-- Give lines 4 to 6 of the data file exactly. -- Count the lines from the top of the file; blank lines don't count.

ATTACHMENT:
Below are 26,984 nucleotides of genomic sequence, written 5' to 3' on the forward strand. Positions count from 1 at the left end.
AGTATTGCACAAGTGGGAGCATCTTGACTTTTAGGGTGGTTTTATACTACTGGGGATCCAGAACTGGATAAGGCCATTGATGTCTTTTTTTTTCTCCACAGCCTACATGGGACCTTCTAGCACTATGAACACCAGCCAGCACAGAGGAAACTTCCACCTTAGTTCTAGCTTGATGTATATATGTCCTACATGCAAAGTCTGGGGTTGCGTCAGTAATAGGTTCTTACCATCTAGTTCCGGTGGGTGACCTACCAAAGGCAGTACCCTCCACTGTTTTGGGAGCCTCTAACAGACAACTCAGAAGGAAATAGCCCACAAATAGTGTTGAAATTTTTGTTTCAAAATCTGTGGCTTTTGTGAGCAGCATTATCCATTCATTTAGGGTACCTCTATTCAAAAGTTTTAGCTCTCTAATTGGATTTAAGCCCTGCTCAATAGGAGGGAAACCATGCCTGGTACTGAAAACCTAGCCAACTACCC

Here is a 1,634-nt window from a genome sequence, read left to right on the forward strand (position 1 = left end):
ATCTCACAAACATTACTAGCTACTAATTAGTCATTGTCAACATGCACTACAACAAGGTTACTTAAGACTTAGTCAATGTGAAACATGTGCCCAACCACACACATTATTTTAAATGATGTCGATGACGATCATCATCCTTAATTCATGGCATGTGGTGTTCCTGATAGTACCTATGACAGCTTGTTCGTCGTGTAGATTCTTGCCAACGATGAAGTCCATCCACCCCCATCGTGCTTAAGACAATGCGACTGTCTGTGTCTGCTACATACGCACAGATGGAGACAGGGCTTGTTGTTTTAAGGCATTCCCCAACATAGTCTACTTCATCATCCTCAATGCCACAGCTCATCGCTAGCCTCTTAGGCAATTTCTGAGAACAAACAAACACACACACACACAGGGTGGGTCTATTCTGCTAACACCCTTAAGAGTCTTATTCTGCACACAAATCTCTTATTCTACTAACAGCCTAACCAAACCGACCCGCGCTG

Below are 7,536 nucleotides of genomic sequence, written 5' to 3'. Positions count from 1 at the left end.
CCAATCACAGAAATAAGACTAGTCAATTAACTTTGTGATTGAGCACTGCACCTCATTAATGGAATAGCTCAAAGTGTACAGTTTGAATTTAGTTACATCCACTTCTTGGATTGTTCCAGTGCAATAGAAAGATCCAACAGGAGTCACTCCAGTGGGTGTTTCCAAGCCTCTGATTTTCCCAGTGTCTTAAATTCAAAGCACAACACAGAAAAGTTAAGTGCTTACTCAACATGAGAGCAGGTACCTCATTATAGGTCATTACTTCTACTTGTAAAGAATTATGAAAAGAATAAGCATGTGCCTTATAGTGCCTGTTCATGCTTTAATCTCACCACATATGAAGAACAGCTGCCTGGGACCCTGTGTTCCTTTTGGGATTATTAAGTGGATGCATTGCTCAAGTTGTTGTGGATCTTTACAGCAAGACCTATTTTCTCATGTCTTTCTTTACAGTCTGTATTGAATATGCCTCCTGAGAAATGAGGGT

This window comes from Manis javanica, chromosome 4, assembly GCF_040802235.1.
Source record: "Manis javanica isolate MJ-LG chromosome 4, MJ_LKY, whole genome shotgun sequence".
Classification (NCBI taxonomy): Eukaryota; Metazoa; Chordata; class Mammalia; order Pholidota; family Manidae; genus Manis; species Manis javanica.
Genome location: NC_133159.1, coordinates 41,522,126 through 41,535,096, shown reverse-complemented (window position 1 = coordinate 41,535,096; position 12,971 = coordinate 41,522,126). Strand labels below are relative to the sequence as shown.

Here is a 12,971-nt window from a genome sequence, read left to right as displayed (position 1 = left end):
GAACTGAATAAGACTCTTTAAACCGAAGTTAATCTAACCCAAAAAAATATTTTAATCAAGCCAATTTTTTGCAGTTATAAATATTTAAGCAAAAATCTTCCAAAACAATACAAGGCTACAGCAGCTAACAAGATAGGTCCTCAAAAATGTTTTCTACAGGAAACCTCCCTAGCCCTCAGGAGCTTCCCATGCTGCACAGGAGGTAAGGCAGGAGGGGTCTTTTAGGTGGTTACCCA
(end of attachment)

ATCTCACAAACATTACTAGCTACTAATTAGTCATTGTCAACATGCACTACAACAAGGTTACTTAAGACTTAGTCAATGTGAAACATGTGCCCAACCACACACATTATTTTAAATGATGTCGATGACGATCATCATCCTTAATTCATGGCATGTGGTGTTCCTGATAGTACCTATGACAGCTTGTTCGTCGTGTAGATTCTTGCCAACGATGAAGTCCATCCACCCCCATCGTGCTTAAGACAATGCGACTGTCTGTGTCTGCTACATACGCACAGATGGAGACAGGGCTTGTTGTTTTAAGGCATTCCCCAACATAGTCTACTTCATCATCCTCAATGCCACAGCTCATCGCTAGCCTCTTAGGCAATTTCTGAGAACAAACAAACACACACACACACAGGGTGGGTCTATTCTGCTAACACCCTTAAGAGTCTTATTCTGCACACAAATCTCTTATTCTACTAACAGCCTAACCAAACCGACCCGCGCTG

Below are 7,536 nucleotides of genomic sequence, written 5' to 3'. Positions count from 1 at the left end.
CCAATCACAGAAATAAGACTAGTCAATTAACTTTGTGATTGAGCACTGCACCTCATTAATGGAATAGCTCAAAGTGTACAGTTTGAATTTAGTTACATCCACTTCTTGGATTGTTCCAGTGCAATAGAAAGATCCAACAGGAGTCACTCCAGTGGGTGTTTCCAAGCCTCTGATTTTCCCAGTGTCTTAAATTCAAAGCACAACACAGAAAAGTTAAGTGCTTACTCAACATGAGAGCAGGTACCTCATTATAGGTCATTACTTCTACTTGTAAAGAATTATGAAAAGAATAAGCATGTGCCTTATAGTGCCTGTTCATGCTTTAATCTCACCACATATGAAGAACAGCTGCCTGGGACCCTGTGTTCCTTTTGGGATTATTAAGTGGATGCATTGCTCAAGTTGTTGTGGATCTTTACAGCAAGACCTATTTTCTCATGTCTTTCTTTACAGTCTGTATTGAATATGCCTCCTGAGAAATGAGGGT